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skin blotchiness

Why Do We Get Age Spots And Pigmentation?

Although some people call those flat brown spots on your skin age spots or liver spots, they are mostly caused by the sun. You see them more as you get older because as you age, sun damage that you acquired throughout your life continues to come to the surface of the skin where it is more visible.  If you took a picture of your skin with an ultraviolet camera lens, you would be shocked at how many sunspots and patches are perched and waiting.

How do they get there?

Why do we get age spots or sun spots? When you go in the sun, your body reacts by making a protective pigment called melanin to try and protect your skin from harmful ultraviolet rays. If you are exposing your skin to sun repeatedly, your body might overreact and produce too much melanin.  These become pigmented lesions or Solar Lentigines (len-TIJ-ih-neez) and can make you look older than you are and rob you of that clear, even complexion you once had.

Freckles are different as they are usually light brown or reddish in colour, smaller and they appear earlier in life and fade in the winter. Many people have an overall darkening of the skin at the base of their neck from years of spraying on perfumes and then going out in the sun. The inflammation caused by the alcohol in some perfumes can make the skin sensitive to the sun and cause the melanin to overreact as well.

You can even get spots in the actual lip called labial lentigo which can’t really be treated with a laser as the tissue on the lips is very thin and delicate.

You will notice these spots and patches on areas that see the most sun such as the face, arms, back, hands and chest. People with fair skin types are more likely to get them than darker skinned people. People with dark skin have more melanin and therefore more protection against sun damage although they still get sun damage which appears in grey or ashy coloured patches.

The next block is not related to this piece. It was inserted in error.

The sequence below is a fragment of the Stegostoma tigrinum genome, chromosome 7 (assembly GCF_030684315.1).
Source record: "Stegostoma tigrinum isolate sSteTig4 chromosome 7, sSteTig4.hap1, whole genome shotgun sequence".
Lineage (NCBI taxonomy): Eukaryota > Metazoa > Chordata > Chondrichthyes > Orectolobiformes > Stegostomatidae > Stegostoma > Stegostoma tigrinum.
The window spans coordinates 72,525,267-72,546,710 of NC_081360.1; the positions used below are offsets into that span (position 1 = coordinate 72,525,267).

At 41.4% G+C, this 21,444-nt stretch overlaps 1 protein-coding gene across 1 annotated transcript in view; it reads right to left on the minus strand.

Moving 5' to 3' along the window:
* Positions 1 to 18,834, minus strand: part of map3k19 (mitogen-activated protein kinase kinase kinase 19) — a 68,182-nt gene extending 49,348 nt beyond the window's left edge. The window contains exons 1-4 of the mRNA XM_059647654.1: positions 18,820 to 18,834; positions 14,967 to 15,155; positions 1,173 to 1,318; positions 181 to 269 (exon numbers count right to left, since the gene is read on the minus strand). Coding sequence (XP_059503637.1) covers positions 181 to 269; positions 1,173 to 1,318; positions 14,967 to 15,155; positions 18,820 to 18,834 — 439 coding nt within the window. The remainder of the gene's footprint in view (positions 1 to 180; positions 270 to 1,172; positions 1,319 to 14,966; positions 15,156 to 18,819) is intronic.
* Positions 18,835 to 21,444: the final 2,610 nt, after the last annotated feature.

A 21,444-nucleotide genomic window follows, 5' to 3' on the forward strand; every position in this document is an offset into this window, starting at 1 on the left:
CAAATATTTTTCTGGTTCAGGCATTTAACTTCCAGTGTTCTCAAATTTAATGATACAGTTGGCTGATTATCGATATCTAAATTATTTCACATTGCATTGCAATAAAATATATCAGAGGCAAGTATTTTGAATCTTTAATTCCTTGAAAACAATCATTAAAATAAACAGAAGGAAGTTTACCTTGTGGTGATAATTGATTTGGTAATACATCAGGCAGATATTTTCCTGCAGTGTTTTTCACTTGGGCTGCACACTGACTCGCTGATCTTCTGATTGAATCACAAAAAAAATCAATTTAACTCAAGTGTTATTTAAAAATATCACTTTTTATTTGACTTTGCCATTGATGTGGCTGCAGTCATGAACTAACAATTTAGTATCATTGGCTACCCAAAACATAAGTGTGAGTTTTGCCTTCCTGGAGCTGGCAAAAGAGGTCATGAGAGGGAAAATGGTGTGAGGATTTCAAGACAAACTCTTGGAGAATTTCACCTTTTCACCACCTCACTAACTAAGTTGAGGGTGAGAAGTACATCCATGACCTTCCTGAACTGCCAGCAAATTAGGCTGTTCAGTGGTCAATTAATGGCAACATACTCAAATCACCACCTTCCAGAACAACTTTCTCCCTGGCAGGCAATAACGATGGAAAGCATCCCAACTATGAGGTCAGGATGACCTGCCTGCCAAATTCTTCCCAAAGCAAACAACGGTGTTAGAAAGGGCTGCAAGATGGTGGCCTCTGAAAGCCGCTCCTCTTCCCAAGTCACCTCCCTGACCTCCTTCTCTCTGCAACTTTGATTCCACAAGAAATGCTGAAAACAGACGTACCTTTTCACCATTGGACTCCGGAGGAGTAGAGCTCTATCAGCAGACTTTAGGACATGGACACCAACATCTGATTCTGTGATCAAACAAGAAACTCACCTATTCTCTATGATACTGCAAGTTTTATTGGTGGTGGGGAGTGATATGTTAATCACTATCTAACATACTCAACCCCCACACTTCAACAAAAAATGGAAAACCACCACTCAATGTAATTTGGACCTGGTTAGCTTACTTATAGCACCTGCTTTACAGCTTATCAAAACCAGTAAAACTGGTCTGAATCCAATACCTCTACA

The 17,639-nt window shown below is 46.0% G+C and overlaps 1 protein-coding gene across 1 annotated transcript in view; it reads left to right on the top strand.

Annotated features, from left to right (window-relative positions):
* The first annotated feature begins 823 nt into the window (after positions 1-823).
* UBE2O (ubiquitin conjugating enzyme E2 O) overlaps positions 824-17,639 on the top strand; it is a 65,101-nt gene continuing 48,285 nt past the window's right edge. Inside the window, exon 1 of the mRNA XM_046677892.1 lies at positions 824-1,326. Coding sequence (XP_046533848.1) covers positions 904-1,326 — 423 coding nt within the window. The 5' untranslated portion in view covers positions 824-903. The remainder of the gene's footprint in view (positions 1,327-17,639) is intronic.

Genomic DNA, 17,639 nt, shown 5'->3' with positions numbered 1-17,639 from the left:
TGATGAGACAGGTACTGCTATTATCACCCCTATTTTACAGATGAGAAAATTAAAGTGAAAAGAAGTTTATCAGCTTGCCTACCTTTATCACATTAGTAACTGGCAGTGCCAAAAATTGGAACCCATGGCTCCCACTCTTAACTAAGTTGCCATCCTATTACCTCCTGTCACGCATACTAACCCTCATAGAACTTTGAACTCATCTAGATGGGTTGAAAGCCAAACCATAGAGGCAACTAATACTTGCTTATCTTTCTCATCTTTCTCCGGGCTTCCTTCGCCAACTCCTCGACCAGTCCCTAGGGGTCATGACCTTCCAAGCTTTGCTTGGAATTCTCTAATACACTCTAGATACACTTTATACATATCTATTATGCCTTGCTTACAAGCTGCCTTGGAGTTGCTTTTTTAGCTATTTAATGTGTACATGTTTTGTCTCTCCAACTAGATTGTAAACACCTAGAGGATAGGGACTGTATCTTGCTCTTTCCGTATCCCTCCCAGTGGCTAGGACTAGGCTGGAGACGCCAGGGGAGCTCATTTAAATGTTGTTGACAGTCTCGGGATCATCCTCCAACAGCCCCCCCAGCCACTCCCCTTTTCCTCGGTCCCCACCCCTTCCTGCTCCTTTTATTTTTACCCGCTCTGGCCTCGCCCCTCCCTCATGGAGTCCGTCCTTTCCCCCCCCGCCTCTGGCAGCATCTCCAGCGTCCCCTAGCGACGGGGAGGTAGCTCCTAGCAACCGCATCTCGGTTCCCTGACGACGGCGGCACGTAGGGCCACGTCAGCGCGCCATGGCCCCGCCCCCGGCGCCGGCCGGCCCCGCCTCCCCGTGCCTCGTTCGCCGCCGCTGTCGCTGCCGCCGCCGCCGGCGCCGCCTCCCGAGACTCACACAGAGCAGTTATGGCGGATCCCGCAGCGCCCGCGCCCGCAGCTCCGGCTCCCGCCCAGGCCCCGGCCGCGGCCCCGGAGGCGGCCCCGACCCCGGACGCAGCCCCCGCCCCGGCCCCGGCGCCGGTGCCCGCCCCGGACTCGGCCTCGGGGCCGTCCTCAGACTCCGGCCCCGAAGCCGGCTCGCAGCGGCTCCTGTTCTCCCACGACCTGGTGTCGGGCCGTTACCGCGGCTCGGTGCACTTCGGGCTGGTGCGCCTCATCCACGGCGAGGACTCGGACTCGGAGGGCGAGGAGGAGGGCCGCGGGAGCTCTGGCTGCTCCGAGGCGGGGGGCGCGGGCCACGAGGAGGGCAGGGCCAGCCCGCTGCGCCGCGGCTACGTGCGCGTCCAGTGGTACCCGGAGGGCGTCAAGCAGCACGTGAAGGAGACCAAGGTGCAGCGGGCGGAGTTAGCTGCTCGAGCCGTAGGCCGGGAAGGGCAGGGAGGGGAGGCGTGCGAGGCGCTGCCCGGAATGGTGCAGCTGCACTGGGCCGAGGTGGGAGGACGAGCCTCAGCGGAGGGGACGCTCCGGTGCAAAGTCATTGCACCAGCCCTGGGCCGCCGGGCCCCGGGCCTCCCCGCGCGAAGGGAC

Melasma (muh-LAZ-muh) is different from sunspots, more like large, dark brown patches. Melasma worsens with sunlight but is caused by an increase in estrogen and progesterone. It usually affects women with darker skin and those who are pregnant.

The sun damage you want to pay attention to are actinic or solar keratoses (ker-uh-TOE-sees) and lentigo meligna.

Solar keratosis often appears on the nose, scalp, ears, arms and hands of light-skinned people with sun damage. They are often red or pink, scaly and seem like a scab that never heals. These need to be treated by a doctor as they can lead to a type of skin cancer known as squamous cell carcinoma.

Lentigo meligna can start as a dark flat spot and turn into melanoma so making yourself aware of changes in your skin and reporting them to your doctor is the best practice.

There are many treatments for sun spots and age spots so talk to a Vancouver skin treatment doctor or dermatologist to decide which is right for you.

Sun Spot and Age Spot Treatments

Cryotherapy-:Downside, it can leave a scar of white hypo-pigmentation.

Q-switched lasers: Best if only a few spots are present.

IPL (Intense Pulsed Light): Excellent for lighter skin clients with dark spots.

Fraxel Laser: Good for most skin types and it’s ‘rolling’ hand-piece gives an even result.

Lightening creams: Some work better than others but they can help to fade spots.

There are a number of natural alternatives but I can’t guarantee their effectiveness: http://www.md-health.com/Sunspots-On-Skin.html

The main thing you can do to help your sunspots is to prevent them from getting worse by using broad-spectrum sunscreen all year and avoid prolonged sun exposure.

This is an excellent video showing the effectiveness of sunscreen and how the sun sees you:

by M. Wally

Age is state of mind. Aging is a treatable condition.

Thanks to:

http://health.howstuffworks.com/skin-care/problems/medical/sun-spots.htm

http://www.fraxel.com/the-fraxel-difference

http://www.mayoclinic.org/sun-damage/sls-20076973?s=1

http://www.healthyskinsolutions.com/melasma/

http://www.huidziekten.nl/zakboek/dermatosen/ltxt/LentigoMaligna.htm